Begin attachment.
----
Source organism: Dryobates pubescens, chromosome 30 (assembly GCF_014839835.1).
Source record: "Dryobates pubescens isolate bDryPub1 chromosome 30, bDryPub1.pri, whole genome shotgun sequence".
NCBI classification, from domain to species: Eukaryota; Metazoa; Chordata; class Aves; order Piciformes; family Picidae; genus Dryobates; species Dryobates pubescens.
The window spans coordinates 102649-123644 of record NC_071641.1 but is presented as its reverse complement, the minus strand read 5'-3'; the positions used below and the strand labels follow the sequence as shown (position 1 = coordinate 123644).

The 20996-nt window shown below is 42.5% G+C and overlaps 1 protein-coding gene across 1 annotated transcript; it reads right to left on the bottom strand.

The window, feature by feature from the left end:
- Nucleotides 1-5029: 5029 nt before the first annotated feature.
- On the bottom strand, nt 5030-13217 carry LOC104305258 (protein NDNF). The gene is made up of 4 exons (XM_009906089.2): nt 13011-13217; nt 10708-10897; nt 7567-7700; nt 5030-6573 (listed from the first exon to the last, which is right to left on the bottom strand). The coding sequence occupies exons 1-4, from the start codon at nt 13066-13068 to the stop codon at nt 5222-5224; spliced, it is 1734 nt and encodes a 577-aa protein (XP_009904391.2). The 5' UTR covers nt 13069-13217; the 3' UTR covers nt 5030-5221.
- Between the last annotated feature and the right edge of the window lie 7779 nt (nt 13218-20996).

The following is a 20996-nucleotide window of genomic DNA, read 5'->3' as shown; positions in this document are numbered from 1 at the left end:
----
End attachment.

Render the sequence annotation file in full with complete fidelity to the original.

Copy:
Source organism: Dryobates pubescens, chromosome 30 (assembly GCF_014839835.1).
Source record: "Dryobates pubescens isolate bDryPub1 chromosome 30, bDryPub1.pri, whole genome shotgun sequence".
NCBI classification, from domain to species: Eukaryota; Metazoa; Chordata; class Aves; order Piciformes; family Picidae; genus Dryobates; species Dryobates pubescens.
The window spans coordinates 102649-123644 of record NC_071641.1 but is presented as its reverse complement, the minus strand read 5'-3'; the positions used below and the strand labels follow the sequence as shown (position 1 = coordinate 123644).

The 20996-nt window shown below is 42.5% G+C and overlaps 1 protein-coding gene across 1 annotated transcript; it reads right to left on the bottom strand.

The window, feature by feature from the left end:
- Nucleotides 1-5029: 5029 nt before the first annotated feature.
- On the bottom strand, nt 5030-13217 carry LOC104305258 (protein NDNF). The gene is made up of 4 exons (XM_009906089.2): nt 13011-13217; nt 10708-10897; nt 7567-7700; nt 5030-6573 (listed from the first exon to the last, which is right to left on the bottom strand). The coding sequence occupies exons 1-4, from the start codon at nt 13066-13068 to the stop codon at nt 5222-5224; spliced, it is 1734 nt and encodes a 577-aa protein (XP_009904391.2). The 5' UTR covers nt 13069-13217; the 3' UTR covers nt 5030-5221.
- Between the last annotated feature and the right edge of the window lie 7779 nt (nt 13218-20996).

The following is a 20996-nucleotide window of genomic DNA, read 5'->3' as shown; positions in this document are numbered from 1 at the left end: